Wednesday, March 11, 2015

Ambulance Trains


Immediately prior to the break out of hostilities between the National Government and the Confederate States, the U.S. Army had developed and built a quantity of ambulances.  Up to that time, there was no purpose built ambulance in government service.  In previous wars, various wagons were pressed into service for the transporting the sick and wounded.  Most were found unsuitable.

The commission that developed the specifications for the first U.S. Army ambulances examined European designs and those submitted by American sources.  It was decided that a light, single horse, two-wheeled cart and a heavier, two (sometimes four) horse, four-wheeled wagon be built.   A Battalion of Infantry was to receive an allotment of one two-wheeled cart per company plus one more two-wheeled cart and a four-wheeled wagon per battalion.  Later, men were drafted from regiments to form an Ambulance Corps.  An innovation of Jonathan Letterman, the Ambulance Corps first officially appears in the Army of the Potomac (1862).  Congress would later make the institution a mandated part of the establishment (1864).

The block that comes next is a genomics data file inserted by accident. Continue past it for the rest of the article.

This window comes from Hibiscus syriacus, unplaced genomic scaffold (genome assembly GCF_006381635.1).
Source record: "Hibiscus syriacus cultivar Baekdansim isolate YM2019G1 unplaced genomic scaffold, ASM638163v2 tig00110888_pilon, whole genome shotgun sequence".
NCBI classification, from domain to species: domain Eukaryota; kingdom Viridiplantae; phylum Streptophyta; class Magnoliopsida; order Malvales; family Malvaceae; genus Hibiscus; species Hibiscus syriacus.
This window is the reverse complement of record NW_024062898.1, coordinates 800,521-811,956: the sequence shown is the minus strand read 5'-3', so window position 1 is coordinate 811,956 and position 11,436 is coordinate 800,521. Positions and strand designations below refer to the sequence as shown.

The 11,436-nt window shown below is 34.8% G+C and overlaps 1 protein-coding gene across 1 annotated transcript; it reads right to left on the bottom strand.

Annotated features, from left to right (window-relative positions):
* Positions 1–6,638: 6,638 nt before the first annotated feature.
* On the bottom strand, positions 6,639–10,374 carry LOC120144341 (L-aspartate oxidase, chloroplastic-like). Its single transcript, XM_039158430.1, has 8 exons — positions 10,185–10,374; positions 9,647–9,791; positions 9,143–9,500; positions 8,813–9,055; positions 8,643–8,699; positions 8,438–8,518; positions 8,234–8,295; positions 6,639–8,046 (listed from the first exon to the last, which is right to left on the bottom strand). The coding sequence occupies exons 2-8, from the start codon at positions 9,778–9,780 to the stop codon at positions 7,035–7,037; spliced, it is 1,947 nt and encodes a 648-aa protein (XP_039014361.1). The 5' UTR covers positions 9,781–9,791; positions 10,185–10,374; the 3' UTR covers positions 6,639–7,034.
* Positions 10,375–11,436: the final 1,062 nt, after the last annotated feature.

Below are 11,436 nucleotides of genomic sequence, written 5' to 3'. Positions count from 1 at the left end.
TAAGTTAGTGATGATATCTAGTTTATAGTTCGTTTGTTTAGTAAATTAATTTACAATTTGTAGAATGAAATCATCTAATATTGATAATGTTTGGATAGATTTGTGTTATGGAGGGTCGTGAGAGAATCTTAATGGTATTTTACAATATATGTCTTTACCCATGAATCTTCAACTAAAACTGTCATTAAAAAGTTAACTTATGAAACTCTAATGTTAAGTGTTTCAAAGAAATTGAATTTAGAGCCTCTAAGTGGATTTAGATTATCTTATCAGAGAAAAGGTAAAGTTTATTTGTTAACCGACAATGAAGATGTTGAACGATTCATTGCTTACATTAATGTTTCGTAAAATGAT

The two photographs on this page illustrate the usage of the three most common ambulances used during the war.  The first photograph shows the 2 wheeled ("Coolidge") and 4 wheeled ("Tripler") approved for use in  1859.  The second photograph shows the lighter 4 wheel pattern ("Roscrans/Wheeling") that begins to appear in numbers about the time of Fredericksburg and will generally replace the earlier models by the end of 1863.

Medical Inspector Frank Hamilton noted that the two wheeled variety continued in use through the end of the war where the roads were smooth.

Near the end of the war, an improved 4 wheeled ambulance ("Rucker") was adopted and was the standard Army pattern ambulance for the post war Indian campaigns.


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